“Bahamas hosts INTERPOL programme to enhance fight against organized crime in the Americas”

May 10, 2013

INTERPOL on May 10, 2013 released the following:

“NASSAU, Bahamas – The latest session in a three-year programme coordinated by INTERPOL to boost national law enforcement’s ability to fight drugs trafficking and organized crime across the Americas has opened in Nassau, Bahamas.

Some 21 law enforcement officials involved in investigations into illicit drugs and transnational organized crime from across Central America and the Caribbean (Anguilla, The Bahamas, Belize, Costa Rica, Dominican Republic, El Salvador, Jamaica, Montserrat and Nicaragua) are taking part in the two-week (6 – 17 May) programme, organized by INTERPOL’s Capacity Building and Training Directorate.

“The launch of this training initiative here in the Bahamas, is another clear indication of INTERPOL’s commitment to capacity building in police forces worldwide,” said Commissioner of the Royal Bahamas Police Force, Mr Ellison Greenslade.

“It fulfills an urgent need to further sensitize and train police officers and law enforcement partners to effectively deal with emerging global threats such as trafficking in persons, human smuggling, trafficking in illicit goods, weapons and drug trafficking, counterfeiting, money laundering, and a long list of other crimes,” added the Commissioner.

Welcoming the participants, Minster of National Security Dr Bernard J. Nottage said, “You have come here to receive hands on training in practical ways to harness and develop your skills for taking action against the insidious threat to our way of life from drugs and organized crime and from the evils they bring in their wake: violence, crime, corruption, the breakdown of family life and the destruction of young people.”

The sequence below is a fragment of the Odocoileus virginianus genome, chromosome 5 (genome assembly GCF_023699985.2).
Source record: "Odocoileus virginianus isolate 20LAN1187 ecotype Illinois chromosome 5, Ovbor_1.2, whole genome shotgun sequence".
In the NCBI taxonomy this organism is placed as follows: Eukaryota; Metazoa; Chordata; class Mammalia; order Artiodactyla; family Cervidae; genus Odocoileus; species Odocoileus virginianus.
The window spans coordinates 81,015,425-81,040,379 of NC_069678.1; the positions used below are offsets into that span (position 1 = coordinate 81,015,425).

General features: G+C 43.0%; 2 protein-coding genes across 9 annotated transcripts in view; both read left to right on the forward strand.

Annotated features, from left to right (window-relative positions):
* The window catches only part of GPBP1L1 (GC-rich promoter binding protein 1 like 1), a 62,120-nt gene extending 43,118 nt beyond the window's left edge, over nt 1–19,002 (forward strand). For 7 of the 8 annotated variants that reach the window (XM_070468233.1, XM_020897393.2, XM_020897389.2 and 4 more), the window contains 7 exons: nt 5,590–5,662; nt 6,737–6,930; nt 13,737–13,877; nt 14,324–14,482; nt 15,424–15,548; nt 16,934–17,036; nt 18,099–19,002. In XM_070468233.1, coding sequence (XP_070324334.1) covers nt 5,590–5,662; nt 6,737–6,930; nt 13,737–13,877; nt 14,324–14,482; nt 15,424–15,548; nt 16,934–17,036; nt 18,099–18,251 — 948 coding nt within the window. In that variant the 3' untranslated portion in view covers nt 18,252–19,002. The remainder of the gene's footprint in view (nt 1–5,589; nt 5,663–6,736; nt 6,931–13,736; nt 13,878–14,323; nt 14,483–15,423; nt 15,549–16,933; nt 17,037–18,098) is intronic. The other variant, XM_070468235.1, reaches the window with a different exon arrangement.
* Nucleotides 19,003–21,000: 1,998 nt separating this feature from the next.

INTERPOL’ s Director of Training and Capacity Building, Dale Sheehan highlighted that the over-reaching goal of the three-year programme, launched in 2011, was sustainability and that successes had already been achieved.

“Through strong training and capacity building standards developed by our programmes, we have already seen an impact on the ground, with those who have benefitted having already gone out and trained some 1,600 other law enforcement officers in the past year alone. This is sustainability,” said Mr Sheehan.

Agencies taking part in this training include the US Drug Enforcement Administration, the Caribbean Customs Law Enforcement Council, the United Nations Office on Drugs and Crime and the Regional School for Anti-drug Intelligence of the American Community, in addition to specialists from the Royal Canadian Mounted Police and the National Police of Colombia.